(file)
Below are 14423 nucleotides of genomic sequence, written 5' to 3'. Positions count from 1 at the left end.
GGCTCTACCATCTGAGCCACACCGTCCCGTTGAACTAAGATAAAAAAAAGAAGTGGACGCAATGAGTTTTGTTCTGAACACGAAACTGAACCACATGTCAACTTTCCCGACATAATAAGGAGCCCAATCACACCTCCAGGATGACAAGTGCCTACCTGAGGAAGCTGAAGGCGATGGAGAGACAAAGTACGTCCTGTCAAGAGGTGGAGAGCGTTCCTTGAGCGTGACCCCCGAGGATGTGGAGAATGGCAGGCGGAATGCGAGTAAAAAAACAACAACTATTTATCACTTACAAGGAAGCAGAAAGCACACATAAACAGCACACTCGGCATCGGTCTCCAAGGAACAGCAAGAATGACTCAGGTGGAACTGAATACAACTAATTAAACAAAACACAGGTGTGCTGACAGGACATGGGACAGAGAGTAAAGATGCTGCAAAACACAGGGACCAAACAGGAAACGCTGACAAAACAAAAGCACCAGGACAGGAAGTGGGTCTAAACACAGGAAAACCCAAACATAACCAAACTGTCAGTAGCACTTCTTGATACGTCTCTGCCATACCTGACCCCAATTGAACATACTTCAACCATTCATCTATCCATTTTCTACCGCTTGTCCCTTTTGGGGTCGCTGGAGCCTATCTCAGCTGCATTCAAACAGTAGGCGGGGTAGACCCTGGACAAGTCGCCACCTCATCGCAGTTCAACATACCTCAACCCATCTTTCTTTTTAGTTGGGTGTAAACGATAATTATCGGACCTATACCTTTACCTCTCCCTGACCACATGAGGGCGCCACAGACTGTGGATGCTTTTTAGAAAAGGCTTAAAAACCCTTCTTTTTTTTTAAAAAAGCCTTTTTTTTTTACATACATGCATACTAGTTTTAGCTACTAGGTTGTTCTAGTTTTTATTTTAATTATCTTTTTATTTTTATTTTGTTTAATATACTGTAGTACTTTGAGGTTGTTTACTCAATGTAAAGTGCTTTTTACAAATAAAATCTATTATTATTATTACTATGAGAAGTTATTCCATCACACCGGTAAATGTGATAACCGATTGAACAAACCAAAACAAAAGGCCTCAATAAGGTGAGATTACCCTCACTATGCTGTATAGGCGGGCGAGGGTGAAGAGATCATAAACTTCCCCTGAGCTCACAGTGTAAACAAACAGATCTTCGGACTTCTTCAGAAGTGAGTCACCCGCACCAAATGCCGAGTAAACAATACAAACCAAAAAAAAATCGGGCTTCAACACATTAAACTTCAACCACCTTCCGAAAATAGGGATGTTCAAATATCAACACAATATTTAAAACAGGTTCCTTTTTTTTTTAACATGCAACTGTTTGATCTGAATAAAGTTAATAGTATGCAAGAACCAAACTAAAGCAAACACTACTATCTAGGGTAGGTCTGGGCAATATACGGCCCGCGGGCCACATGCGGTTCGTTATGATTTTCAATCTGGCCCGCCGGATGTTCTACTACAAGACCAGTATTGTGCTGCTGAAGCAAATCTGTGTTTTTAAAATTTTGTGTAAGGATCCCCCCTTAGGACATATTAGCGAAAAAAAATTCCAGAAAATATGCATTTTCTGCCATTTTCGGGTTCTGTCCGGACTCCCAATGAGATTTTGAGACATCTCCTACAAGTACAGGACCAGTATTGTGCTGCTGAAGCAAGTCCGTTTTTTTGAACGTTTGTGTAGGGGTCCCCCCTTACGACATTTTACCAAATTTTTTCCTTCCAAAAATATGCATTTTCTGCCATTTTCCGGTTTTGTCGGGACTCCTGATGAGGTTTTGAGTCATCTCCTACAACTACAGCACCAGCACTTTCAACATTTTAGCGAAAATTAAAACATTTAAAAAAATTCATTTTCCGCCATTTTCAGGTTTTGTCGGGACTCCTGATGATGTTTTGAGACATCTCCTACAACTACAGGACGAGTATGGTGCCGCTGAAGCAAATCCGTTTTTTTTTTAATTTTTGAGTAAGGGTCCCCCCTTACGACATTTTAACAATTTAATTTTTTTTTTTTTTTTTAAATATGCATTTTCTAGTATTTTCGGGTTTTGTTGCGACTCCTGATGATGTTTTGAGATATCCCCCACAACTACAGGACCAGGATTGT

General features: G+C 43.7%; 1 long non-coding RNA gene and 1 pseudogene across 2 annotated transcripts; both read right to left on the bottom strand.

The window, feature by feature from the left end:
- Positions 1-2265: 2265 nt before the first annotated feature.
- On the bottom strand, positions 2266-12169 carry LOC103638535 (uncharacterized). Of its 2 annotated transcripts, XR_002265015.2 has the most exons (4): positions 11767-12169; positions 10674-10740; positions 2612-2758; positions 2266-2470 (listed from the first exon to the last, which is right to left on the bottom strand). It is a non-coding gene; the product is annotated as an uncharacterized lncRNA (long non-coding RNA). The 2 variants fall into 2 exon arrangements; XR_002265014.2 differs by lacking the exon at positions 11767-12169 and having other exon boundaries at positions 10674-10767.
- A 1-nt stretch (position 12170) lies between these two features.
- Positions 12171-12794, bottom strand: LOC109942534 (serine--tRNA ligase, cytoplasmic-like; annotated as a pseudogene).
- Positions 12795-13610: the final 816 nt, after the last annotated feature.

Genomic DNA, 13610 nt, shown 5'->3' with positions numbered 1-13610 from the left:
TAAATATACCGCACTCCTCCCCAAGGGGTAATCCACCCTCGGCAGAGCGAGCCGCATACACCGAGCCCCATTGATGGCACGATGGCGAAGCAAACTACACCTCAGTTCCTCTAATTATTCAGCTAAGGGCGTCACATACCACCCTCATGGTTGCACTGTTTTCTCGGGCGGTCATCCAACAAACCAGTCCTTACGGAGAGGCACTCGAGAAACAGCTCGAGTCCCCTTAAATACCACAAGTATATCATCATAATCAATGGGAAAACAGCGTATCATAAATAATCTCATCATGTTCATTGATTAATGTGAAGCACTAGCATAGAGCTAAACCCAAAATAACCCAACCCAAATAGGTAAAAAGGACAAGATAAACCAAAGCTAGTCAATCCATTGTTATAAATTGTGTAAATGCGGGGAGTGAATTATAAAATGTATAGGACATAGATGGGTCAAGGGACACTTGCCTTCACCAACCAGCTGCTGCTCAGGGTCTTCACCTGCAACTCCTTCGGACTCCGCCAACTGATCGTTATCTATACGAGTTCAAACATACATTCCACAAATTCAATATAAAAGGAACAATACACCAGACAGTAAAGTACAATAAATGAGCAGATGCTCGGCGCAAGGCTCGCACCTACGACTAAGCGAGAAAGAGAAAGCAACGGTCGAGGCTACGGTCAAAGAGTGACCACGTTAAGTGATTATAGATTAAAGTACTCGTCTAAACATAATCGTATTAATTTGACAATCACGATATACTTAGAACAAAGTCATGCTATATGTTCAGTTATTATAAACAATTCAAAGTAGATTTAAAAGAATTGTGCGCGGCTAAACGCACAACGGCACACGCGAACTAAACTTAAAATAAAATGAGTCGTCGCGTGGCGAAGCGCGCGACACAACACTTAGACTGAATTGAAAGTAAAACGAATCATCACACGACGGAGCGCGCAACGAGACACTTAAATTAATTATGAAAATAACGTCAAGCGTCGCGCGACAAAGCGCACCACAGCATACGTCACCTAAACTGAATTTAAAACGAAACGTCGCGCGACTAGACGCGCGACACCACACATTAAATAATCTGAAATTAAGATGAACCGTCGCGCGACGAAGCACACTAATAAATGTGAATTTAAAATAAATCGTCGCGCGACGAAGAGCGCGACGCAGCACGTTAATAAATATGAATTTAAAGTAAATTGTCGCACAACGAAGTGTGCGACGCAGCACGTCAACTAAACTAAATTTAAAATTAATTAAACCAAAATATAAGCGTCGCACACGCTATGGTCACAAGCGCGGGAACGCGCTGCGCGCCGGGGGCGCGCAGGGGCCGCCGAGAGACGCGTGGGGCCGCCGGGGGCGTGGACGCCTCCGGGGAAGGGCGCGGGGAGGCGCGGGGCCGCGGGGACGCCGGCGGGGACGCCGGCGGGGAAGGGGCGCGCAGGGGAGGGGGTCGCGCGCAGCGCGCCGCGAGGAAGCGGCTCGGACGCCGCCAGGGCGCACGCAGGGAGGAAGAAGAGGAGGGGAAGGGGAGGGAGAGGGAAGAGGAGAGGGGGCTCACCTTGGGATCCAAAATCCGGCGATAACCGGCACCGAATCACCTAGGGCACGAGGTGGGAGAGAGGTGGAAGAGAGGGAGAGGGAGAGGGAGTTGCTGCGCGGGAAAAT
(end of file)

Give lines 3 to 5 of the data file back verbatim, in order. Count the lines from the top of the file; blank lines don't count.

General features: G+C 43.7%; 1 long non-coding RNA gene and 1 pseudogene across 2 annotated transcripts; both read right to left on the bottom strand.

The window, feature by feature from the left end:
- Positions 1-2265: 2265 nt before the first annotated feature.